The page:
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Remembering pre-born babies who have died Print
Guest column
Thursday, Sep. 24, 2009 -- 12:00 AM

My family moved to Madison last June from St. Louis. We miscarried our fourth child this past January. She was eight weeks old.

Guest Column

I elected not to have a D & C, but to go home and miscarry naturally. This gave me time to research, "What is the Catholic response to miscarriage?"

Prayer service

A naming and commendation prayer service for people who have lost a child through miscarriage or abortion will be held Friday, Oct. 2, at 7 p.m. on the Feast of the Guardian Angels at St. Mary Church in Pine Bluff with Fr. Rick Heilman and the Knights of Divine Mercy Schola Choir. Eucharistic Adoration will be held from 6 to 7 p.m. and a reception will follow the ceremony.

Catholic response to miscarriage

I read statements by Catholic women that they buried their babies and honored them. I spoke to a friend in Madison about my impending miscarriage and my desire to have my baby buried and have a priest at the graveside. She mentioned that Fr. Richard Heilman, pastor of St. Mary Parish in Pine Bluff and St. Ignatius Parish in Mt. Horeb, would be receptive to my request.

My husband Mike is a Knight of Divine Mercy (KDM) and he had a relationship established with Father Rick. He was most compassionate and agreed to be at our baby's graveside. Father Rick mentioned that Joan and Patrick Carey have a Grave of the Innocents in Holy Redeemer Cemetery in Perry Township. I contacted Joan and she agreed to allow us to have our baby, Lucia, buried along with the other babies there.

We contacted Camacho Funeral Home and Mr. Camacho was sensitive to our situation. He asked me the name of our baby and continually referred to her by name. We drove out to Holy Redeemer the next Sunday to bury our baby. Father Rick met us at the cemetery and prayed with us as we buried our darling Lucia. I had a complete sense of serenity following the burial.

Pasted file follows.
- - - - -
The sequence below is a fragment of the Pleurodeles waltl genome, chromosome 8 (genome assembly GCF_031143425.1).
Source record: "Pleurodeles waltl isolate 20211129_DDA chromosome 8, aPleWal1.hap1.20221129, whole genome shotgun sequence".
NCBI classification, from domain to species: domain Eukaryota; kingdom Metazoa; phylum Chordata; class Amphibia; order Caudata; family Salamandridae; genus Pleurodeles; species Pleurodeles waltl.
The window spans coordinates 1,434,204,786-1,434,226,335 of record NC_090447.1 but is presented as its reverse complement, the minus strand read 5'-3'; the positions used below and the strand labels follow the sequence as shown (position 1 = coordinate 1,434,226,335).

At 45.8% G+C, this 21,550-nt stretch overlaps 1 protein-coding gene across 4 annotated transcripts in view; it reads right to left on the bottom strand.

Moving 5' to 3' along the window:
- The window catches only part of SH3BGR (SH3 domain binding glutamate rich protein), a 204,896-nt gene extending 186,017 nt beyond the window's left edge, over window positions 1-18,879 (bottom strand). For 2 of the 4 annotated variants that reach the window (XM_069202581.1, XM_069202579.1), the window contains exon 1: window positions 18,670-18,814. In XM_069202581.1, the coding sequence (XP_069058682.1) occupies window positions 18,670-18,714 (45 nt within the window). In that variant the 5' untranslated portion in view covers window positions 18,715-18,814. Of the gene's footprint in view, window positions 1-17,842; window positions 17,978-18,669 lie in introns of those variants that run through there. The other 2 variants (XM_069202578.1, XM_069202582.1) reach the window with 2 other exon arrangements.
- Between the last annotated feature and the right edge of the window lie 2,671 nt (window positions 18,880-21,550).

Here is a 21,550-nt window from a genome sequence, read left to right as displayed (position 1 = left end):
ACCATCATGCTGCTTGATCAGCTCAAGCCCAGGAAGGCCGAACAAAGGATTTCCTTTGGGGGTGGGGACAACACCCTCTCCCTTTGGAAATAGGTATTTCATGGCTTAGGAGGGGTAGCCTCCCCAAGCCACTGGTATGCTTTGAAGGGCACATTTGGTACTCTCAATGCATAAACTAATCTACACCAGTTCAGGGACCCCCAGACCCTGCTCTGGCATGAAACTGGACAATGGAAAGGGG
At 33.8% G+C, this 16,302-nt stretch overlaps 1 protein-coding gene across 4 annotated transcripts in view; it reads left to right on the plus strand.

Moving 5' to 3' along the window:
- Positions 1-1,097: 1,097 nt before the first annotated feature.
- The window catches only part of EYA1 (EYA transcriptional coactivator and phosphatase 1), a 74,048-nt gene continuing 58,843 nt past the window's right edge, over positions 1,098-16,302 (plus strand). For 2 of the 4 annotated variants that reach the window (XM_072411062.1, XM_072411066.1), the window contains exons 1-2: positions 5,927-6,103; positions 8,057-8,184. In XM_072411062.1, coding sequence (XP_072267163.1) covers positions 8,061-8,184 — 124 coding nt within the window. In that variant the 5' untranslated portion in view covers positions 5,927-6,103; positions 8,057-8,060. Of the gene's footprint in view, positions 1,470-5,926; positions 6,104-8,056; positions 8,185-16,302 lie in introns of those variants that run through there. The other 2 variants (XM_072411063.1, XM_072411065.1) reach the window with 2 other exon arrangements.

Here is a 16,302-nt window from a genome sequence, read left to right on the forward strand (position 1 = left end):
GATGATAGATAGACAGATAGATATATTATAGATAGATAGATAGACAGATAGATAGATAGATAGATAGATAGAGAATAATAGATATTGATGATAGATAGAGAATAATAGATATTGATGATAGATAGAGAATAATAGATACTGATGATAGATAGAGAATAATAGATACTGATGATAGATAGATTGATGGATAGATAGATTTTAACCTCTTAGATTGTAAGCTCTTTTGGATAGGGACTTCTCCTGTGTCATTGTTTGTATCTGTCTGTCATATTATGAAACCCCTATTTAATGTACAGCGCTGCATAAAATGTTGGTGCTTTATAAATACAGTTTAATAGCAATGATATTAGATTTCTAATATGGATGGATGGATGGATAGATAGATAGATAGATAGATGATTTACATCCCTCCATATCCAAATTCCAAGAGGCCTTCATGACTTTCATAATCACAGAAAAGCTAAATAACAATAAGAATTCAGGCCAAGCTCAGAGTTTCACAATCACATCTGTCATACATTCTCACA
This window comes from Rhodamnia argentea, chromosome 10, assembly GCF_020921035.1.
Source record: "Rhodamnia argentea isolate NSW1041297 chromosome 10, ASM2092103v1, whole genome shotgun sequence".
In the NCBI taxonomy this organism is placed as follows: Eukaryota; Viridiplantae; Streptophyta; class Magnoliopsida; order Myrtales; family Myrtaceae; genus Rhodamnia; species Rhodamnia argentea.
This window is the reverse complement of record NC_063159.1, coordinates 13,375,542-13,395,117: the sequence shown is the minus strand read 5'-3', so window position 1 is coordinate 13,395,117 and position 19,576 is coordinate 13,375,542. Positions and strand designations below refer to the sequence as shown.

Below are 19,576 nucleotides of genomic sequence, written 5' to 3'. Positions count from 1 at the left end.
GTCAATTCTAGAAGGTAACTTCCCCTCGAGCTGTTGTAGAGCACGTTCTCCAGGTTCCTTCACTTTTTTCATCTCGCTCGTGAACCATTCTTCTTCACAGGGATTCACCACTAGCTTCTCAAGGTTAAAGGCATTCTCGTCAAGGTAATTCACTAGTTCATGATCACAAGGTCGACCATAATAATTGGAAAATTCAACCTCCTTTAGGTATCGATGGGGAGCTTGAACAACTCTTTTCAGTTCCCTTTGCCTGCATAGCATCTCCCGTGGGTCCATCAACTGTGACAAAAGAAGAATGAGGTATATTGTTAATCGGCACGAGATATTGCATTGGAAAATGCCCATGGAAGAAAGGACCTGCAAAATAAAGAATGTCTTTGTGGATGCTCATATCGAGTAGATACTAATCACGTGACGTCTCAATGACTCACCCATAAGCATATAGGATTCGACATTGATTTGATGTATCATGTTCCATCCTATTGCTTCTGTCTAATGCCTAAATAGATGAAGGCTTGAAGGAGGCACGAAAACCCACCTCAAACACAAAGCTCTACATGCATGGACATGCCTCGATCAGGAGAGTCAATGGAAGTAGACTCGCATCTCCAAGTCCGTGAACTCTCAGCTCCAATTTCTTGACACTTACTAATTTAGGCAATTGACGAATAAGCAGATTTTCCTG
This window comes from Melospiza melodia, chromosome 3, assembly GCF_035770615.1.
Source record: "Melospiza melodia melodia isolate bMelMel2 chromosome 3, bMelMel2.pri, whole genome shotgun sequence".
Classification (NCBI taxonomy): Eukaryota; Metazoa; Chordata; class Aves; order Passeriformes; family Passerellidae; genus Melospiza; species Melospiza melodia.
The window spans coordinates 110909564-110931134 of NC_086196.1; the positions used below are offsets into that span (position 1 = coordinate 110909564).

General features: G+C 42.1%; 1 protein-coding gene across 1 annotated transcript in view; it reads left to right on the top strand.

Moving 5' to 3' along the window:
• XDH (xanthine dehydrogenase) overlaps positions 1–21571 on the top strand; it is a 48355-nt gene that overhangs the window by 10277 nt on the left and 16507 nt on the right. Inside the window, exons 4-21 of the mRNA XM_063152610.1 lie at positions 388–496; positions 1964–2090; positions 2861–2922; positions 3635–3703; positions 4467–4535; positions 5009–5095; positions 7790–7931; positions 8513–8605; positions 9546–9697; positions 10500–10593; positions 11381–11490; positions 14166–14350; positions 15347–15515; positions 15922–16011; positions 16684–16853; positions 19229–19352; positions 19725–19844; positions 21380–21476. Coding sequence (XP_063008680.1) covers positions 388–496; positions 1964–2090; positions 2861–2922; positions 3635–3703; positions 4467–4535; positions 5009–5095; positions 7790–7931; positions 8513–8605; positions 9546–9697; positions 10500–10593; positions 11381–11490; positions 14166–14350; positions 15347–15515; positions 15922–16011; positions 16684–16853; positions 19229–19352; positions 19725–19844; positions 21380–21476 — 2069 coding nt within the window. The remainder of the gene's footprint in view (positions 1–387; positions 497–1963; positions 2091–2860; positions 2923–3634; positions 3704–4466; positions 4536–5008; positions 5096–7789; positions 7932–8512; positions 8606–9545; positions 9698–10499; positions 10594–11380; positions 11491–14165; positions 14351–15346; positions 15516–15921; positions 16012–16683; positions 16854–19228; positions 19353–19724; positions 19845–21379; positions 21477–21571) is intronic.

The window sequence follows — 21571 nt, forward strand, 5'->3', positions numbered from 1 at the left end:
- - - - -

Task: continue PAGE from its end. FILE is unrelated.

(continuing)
Order for naming, commendation

I e-mailed family and friends about what was happening and was told about the Catholic "Order For Naming and Commendation for an Infant who has Died Before Birth." I received a copy of the program used in the Archdiocese of St. Louis.

I presented this to Father Rick at our baby's graveside and he said he would like to bring this order here. Considering the climate presently in Madison, regarding the Madison Surgical Center, we thought this is a wonderful acknowledgement of the Catholic response to the preborn.

I attend Kay Schachte's Scripture study for moms at St. Thomas Aquinas Parish and she expressed interest in participating in the ceremony, too. Father Rick, Kay, Joan, my husband, and I met to discuss the ceremony.

It was decided that October 2, the Feast of the Guardian Angels, would be an appropriate day to have the ceremony. Father Rick has included the KDM in the ceremony since it is part of their calling to be men of Christ who protect and support their families. The KDM Schola Choir will sing.

Families will be able to commend their child to the care of God, name their baby, and write his or her name in the Book of Life. This healing ceremony is meant for any family that experienced the death of a child before birth by miscarriage, still birth, or abortion.

Never forget loss of child

No matter how long it has been, I've found that there are many people suffering and that they never forget the loss of their beloved child. There are Graves of the Innocents where their babies can be buried. For example, St. Mary's Hospital in Madison buries babies in Resurrection Cemetery and keeps a record of these burials.

I conceived another child one month after Lucie's death. We are expecting our first boy (we have three daughters) next month. He will be named Theodore, "God's gift," because that is how we see him. Isn't God merciful?

Katherine Snyder is a member of St. Maria Goretti Parish in Madison.